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Stop mocking HTTP Requests. Just record and then play them back. See vcr/vcr for the main idea.


After setting up (see below), the basics are:

  1. set the VCR_MODE=cache environment variable before running your tests
  2. run your tests

This will record (and load) all the HTTP responses into the ./_fixtures/ directory.

And when you run the steps again, viola! no network traffic happens.

What are the different modes?

  • playback: (default) only uses the local fixture files
  • cache: tries to use the recorded response and if not found then it is fetched and then saved (useful when adding new tests)
  • record: forces HTTP requests and responses are saved to the filesystem (useful for regenerating all the fixtures)

How can I set the VCR mode?

You can set the mode either by:

  • setting the VCR_MODE=record environment variable when running tests (NodeJS)
  • explicitly running fetch.configure({mode: 'record'}) (NodeJS or browser)

How do I set this up?

There are separate examples for NodeJS, Jest, and in a browser (PhantomJS or Selenium)

NodeJS Setup

Here is how you would use it in a typical NodeJS app:

// import fetch from 'fetch';
import fetch from 'fetch-vcr';

// Configure where the recordings should be loaded/saved to.
// The path is relative to `process.cwd()` but can be absolute.
  fixturePath: './_fixtures',
  // mode: 'record'     <-- This is optional

// Use fetch like you would normally
.then(response => {

How do I ignore calls?

Here is how you would configure it to ignore certain request:

// import fetch from 'fetch';
import fetch from 'fetch-vcr';

// Configure where the recordings should be loaded/saved to.
// The path is relative to `process.cwd()` but can be absolute.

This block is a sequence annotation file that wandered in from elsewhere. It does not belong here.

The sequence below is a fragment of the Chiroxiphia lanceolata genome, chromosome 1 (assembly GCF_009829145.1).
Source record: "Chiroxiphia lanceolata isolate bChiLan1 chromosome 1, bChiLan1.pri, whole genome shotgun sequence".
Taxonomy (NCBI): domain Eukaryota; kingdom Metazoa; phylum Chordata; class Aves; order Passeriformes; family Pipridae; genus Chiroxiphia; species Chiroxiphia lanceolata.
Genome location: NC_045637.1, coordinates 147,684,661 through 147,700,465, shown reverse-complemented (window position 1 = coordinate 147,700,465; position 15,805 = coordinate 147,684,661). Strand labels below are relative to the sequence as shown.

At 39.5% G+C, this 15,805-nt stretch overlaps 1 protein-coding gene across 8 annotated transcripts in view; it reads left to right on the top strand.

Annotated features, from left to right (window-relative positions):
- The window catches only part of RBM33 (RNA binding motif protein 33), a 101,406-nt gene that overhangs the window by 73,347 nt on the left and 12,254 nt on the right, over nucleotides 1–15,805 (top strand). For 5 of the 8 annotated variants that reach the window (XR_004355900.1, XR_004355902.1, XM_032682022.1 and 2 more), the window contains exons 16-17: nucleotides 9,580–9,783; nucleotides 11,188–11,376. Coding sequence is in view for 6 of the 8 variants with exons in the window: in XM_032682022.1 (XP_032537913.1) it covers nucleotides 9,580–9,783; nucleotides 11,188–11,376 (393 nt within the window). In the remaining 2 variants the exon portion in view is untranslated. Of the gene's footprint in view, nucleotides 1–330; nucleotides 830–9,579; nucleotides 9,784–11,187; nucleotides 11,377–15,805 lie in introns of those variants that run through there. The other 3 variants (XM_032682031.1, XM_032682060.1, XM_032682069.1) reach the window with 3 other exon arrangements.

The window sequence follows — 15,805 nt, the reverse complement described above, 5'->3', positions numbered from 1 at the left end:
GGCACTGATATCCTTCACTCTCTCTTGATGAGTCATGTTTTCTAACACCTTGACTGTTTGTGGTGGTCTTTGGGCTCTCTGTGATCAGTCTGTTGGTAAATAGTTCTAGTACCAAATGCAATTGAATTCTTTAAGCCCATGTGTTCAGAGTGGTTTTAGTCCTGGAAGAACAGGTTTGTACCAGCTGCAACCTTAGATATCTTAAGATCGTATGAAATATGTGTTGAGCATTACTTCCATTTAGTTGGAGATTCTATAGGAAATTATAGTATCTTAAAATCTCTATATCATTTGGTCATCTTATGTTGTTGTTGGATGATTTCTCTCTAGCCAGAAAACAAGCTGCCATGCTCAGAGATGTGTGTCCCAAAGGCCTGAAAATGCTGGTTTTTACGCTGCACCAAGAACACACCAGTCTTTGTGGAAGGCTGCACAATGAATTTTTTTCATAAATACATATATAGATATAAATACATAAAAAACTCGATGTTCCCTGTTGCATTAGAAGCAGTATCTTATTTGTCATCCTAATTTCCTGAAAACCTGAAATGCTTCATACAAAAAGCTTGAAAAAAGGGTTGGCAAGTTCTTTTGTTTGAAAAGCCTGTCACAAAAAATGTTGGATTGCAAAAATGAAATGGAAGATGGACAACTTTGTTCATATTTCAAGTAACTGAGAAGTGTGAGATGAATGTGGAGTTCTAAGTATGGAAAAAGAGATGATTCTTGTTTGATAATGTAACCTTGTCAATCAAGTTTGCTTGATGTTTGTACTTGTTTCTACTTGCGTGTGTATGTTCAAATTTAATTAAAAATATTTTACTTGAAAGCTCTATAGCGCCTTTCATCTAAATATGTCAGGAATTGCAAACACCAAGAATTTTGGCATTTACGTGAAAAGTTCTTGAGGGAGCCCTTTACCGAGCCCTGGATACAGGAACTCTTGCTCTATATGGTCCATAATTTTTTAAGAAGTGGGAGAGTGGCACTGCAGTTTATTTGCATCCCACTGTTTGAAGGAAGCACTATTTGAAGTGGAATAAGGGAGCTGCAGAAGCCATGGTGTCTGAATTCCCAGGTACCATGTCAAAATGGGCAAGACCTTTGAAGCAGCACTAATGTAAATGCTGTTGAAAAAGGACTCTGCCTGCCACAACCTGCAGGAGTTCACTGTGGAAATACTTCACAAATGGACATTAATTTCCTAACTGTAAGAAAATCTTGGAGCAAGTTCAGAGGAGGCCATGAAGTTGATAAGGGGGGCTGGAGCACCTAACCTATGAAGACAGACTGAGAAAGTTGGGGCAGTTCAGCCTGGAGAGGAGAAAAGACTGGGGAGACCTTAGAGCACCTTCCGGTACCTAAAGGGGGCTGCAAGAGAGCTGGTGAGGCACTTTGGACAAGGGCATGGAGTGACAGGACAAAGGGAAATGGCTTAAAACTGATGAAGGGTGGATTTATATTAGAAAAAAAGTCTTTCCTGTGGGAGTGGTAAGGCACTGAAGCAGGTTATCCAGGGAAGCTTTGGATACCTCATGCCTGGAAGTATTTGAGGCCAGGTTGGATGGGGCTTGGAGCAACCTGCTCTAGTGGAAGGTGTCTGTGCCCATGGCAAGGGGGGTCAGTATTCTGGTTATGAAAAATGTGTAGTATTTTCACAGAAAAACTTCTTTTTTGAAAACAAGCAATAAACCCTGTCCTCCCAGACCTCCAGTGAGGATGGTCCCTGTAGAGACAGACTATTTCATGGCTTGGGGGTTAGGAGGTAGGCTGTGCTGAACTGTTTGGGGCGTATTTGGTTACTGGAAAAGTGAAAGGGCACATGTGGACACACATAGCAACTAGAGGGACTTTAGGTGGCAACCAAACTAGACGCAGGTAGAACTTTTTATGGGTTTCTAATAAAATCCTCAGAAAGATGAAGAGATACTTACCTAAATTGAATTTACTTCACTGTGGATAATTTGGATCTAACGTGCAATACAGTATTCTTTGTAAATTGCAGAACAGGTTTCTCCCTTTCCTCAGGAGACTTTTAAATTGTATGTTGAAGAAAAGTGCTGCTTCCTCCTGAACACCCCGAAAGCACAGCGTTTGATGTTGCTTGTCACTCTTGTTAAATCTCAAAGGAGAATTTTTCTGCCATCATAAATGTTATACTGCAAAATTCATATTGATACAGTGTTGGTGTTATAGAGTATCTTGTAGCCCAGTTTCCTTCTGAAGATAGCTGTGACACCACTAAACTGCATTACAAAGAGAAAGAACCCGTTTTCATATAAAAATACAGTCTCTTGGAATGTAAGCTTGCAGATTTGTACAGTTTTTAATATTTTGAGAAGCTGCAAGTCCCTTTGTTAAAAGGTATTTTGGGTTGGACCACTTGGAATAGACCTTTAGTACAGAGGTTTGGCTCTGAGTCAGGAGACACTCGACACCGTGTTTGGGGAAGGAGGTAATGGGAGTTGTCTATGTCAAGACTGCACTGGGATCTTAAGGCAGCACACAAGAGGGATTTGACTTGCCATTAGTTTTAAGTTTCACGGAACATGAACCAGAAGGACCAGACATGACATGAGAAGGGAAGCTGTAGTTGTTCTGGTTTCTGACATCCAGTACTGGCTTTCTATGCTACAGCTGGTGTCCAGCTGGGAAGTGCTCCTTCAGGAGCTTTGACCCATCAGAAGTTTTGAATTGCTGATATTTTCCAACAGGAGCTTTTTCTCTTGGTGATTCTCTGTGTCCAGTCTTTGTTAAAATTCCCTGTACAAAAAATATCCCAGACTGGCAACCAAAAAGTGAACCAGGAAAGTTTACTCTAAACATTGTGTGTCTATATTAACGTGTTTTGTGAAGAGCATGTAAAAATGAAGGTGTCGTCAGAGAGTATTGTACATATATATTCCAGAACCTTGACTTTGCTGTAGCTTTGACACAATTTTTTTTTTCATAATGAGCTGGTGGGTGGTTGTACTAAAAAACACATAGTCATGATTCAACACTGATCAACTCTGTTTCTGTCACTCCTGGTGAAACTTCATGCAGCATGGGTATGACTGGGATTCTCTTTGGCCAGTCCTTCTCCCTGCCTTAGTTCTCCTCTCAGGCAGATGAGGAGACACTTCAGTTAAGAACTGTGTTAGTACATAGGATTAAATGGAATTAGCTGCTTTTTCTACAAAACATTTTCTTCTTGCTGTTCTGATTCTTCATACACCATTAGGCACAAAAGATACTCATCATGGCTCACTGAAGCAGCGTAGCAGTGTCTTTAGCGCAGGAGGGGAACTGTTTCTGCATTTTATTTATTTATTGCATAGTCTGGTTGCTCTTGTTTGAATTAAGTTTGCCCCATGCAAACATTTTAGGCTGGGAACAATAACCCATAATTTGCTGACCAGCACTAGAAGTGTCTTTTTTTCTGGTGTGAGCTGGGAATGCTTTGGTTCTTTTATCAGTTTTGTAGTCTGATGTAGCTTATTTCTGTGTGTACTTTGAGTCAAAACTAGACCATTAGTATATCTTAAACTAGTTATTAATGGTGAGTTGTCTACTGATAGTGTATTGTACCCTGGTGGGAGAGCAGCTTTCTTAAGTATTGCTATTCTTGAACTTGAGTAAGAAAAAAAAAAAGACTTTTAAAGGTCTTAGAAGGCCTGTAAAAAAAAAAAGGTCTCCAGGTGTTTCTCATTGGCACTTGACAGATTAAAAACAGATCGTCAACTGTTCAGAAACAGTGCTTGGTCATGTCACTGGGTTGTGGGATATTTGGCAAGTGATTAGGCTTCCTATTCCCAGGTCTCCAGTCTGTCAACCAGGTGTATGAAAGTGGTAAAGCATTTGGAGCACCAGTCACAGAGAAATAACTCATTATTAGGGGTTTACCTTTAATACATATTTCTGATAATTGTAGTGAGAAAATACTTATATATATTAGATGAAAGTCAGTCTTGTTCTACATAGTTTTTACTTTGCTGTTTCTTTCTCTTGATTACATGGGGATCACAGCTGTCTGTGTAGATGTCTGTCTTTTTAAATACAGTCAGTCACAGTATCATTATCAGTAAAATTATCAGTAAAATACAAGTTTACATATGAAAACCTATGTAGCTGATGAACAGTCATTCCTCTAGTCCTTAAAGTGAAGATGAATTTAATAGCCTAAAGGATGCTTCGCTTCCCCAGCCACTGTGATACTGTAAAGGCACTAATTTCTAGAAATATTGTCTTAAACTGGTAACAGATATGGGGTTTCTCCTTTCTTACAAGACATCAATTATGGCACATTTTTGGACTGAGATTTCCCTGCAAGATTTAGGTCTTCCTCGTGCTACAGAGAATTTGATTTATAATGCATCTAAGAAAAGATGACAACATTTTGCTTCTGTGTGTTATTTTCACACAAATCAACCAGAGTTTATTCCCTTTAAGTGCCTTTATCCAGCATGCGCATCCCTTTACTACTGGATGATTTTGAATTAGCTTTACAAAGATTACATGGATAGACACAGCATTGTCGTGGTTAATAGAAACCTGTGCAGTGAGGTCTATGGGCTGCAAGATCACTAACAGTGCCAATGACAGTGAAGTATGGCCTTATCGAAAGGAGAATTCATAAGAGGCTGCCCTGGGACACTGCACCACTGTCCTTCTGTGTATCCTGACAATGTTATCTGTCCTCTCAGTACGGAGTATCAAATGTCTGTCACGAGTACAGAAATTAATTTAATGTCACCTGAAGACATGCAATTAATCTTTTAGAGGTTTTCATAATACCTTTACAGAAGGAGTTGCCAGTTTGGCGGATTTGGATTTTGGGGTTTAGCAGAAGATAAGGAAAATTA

fixturePath: './_fixtures',
  ignoreUrls: [/.+weedmaps\.com.+/] // <-- This is an array of Regular Expressions
  // mode: 'record'     <-- This is optional

fetch('') // <-- This will be ignored from vcr
.then(response => {

How can I tell if the response was from the cache?

You can check response.wasCached. It will be true if the response was loaded from the cache.

import fetch from 'fetch-vcr';

fetch('').then(response => {
  if (!response.wasCached) {
    sleep(1000) // wait before making another request

Jest Setup

Just add the following to package.json:

  "jest": {
    "moduleNameMapper": {
      "hack-node-fetch": "node-fetch",
      "node-fetch": "fetch-vcr"

If you want to check which calls were made, you can use the following:

// Returns an array of {url, args, hash, bodyFilename, response, optionsFilename}
const allCalls = fetchVCR.getCalled()

// Clears the array of calls made

jsdom Setup

Many apps use jsdom for testing which makes it really easy to add fetch-vcr. Just replace the global fetch function with fetchVCR and you can record/play back the cassettes. See below for an example:

var fs = require('fs')
var jsdom = require('jsdom')
var fetchVCR = require('fetch-vcr')

// Configure the path to find cassettes
  fixturePath: './_fixtures/'

var dom = new jsdom.JSDOM(fs.readFileSync('./jsdom-example.html'), {
  runScripts: 'dangerously',
  beforeParse: (window) => {
    // This changes the fetch global to be fetchVCR
    window.fetch = fetchVCR

How can I use this in a browser?

It is easy to record HTTP requests in NodeJS and play them back in the browser.

To play them back in a browser, just run fetchVCR.configure({fixturePath: './path/to/_fixtures'}) and fetchVCR will use that path to load the files via AJAX requests.

To record HTTP requests in a browser you will need to do a little bit of work. Loading fixture files is relatively painless (using XMLHTTPRequest) but saving them to disk is non-trivial.

In order to save the fixture files to disk you will need to override fetchVCR.saveFile(rootPath, filename, contents) => Promise.

If you are using PhantomJS you will likely need to use the alert(msg) to get data out of PhantomJS and then save it to the filesystem (using fs.writeFile(...))